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Genre : Political Science
Author : Peter Drucker
Publisher : Routledge
Release : 2017-09-08
File : 276 Pages
ISBN-13 : 9781351304221

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'How could such a book speak so powerfully to our present moment? The short answer is that we, too, live in dark times' Washington Post Hannah Arendt's chilling analysis of the conditions that led to the Nazi and Soviet totalitarian regimes is a warning from history about the fragility of freedom, exploring how propaganda, scapegoats, terror and political isolation all aided the slide towards total domination. 'A non-fiction bookend to Nineteen Eighty-Four' The New York Times 'The political theorist who wrote about the Nazis and the 'banality of evil' has become a surprise bestseller' Guardian

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Genre : Political Science
Author : Hannah Arendt
Publisher : Penguin UK
Release : 2017-04-20
File : 650 Pages
ISBN-13 : 9780241316764

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BOOK EXCERPT:

The first volume of Arendt’s celebrated three-part study of the philosophical origins of the totalitarian mind. This volume focuses on the rise of antisemitism in Europe in the late nineteenth and early twentieth centuries. Index.

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Genre : Political Science
Author : Hannah Arendt
Publisher : Houghton Mifflin Harcourt
Release : 2012-09-21
File : 156 Pages
ISBN-13 : 9780544107977

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Recently there has been an extraordinary international revival of interest in Hannah Arendt. She was extremely perceptive about the dark tendencies in contemporary life that continue to plague us. She developed a concept of politics and public freedom that serves as a critical standard for judging what is wrong with politics today. Richard J. Bernstein argues that Arendt should be read today because her penetrating insights help us to think about both the darkness of our times and the sources of illumination. He explores her thinking about statelessness and refugees; the right to have rights; her critique of Zionism; the meaning of the banality of evil; the complex relations between truth, lying, power, and violence; the tradition of the revolutionary spirit; and the urgent need for each of us to assume responsibility for our political lives. This short and very readable book will be of great interest to anyone who wants to understand the forces that are shaping our world today.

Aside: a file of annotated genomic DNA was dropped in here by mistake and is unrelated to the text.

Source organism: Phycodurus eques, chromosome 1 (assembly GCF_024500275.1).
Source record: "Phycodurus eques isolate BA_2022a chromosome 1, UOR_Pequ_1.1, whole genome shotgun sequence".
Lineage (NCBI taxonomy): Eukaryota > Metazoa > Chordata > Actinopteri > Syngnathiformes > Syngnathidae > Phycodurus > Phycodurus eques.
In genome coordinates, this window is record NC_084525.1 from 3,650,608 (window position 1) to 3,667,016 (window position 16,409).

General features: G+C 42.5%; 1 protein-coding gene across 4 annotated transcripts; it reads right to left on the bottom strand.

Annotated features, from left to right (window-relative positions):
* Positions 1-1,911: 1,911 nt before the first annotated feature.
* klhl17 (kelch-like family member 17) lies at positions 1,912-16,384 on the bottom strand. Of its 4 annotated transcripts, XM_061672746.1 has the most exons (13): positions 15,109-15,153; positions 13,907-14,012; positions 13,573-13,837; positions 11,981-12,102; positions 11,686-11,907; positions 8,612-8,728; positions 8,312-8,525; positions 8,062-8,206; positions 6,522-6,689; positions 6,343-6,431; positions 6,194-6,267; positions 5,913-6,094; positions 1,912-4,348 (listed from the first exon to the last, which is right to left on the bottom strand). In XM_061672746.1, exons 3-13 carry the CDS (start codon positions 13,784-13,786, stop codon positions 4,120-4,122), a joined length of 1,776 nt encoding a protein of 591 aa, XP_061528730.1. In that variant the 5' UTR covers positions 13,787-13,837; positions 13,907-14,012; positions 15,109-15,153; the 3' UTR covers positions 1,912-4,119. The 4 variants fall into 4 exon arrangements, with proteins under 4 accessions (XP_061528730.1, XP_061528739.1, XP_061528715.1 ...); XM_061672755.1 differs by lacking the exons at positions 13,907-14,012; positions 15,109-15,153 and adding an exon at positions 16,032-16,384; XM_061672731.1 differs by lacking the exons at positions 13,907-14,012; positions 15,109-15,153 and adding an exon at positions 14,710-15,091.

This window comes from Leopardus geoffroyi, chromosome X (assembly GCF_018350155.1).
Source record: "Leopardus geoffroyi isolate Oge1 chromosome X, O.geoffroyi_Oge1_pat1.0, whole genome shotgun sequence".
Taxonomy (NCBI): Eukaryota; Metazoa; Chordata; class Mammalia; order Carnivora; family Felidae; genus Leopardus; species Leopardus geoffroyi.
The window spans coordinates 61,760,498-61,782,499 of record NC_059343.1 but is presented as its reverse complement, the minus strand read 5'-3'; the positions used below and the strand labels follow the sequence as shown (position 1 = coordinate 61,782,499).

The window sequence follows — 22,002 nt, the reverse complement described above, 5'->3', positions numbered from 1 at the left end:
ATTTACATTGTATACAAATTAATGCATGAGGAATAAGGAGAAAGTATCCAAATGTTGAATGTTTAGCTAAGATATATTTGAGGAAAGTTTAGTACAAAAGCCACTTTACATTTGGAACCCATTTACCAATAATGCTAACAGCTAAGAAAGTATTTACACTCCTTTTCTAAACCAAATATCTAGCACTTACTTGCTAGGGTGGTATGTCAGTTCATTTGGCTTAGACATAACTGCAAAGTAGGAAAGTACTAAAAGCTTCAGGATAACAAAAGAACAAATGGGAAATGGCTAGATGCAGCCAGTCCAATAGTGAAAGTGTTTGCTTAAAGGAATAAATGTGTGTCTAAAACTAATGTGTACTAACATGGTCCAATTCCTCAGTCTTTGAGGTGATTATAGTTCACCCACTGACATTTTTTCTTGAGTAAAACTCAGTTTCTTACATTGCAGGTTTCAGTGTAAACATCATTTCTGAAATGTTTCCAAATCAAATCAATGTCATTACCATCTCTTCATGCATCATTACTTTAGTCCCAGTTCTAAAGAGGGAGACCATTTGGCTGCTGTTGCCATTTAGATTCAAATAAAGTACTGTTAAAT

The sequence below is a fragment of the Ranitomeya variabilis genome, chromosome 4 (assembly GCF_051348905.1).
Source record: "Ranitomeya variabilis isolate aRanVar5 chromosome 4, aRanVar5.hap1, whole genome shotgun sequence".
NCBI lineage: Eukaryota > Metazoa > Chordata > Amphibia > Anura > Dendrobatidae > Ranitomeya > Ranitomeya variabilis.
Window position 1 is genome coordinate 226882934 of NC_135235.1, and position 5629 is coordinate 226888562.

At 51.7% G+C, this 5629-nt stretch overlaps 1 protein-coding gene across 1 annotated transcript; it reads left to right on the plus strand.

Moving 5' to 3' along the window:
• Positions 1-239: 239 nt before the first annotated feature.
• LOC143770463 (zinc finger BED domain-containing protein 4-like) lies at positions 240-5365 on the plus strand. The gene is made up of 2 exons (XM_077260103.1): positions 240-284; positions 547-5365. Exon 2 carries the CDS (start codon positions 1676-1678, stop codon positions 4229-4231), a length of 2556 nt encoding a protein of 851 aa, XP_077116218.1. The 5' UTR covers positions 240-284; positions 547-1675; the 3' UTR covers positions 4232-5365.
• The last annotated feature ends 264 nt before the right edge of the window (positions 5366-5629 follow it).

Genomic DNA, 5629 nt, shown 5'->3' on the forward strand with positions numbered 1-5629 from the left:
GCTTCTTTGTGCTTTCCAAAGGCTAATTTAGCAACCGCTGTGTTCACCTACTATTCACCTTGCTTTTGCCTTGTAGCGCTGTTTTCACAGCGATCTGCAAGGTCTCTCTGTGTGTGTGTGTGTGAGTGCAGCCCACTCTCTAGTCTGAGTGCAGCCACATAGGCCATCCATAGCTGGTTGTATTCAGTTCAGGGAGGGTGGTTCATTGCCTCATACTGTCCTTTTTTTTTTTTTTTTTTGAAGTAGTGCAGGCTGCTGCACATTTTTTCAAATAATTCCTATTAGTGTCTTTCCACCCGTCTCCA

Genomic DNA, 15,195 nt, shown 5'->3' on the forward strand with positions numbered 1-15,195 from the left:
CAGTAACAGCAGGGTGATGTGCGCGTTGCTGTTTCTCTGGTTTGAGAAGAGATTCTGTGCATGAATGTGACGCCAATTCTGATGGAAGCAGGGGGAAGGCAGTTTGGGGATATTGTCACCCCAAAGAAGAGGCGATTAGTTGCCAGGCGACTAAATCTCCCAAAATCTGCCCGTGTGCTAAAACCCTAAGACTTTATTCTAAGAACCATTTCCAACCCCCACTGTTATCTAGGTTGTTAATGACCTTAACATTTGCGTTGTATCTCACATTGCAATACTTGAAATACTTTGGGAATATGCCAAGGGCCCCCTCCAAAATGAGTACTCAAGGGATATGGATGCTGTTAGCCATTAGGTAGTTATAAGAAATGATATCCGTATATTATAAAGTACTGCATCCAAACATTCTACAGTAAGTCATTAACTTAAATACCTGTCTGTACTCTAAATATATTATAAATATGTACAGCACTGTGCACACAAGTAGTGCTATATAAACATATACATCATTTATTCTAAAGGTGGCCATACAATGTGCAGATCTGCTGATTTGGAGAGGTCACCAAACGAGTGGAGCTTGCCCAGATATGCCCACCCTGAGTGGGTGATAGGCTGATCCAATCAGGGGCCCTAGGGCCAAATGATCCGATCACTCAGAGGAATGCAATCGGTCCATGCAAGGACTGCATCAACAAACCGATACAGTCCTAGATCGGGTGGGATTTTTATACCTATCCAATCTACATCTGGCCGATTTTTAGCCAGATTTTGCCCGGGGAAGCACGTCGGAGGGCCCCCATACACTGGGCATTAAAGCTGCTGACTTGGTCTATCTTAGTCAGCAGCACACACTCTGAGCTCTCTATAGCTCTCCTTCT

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Genre : Philosophy
Author : Richard J. Bernstein
Publisher : John Wiley & Sons
Release : 2018-06-11
File : 120 Pages
ISBN-13 : 9781509528639

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BOOK EXCERPT:

This book examines the nature of totalitarianism as interpreted by some of the finest minds of the twentieth century. It focuses on Hannah Arendt's claim that totalitarianism was an entirely unprecedented regime and that the social sciences had integrally misconstrued it. A sociologist who is a critical admirer of Arendt, Baehr looks sympathetically at Arendt's objections to social science and shows that her complaints were in many respects justified. Avoiding broad disciplinary endorsements or dismissals, Baehr reconstructs the theoretical and political stakes of Arendt's encounters with prominent social scientists such as David Riesman, Raymond Aron, and Jules Monnerot. In presenting the first systematic appraisal of Arendt's critique of the social sciences, Baehr examines what it means to see an event as unprecedented. Furthermore, he adapts Arendt and Aron's philosophies to shed light on modern Islamist terrorism and to ask whether it should be categorized alongside Stalinism and National Socialism as totalitarian.

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Genre : Philosophy
Author : Peter Baehr
Publisher : Stanford University Press
Release : 2010-03-11
File : 248 Pages
ISBN-13 : 9780804774215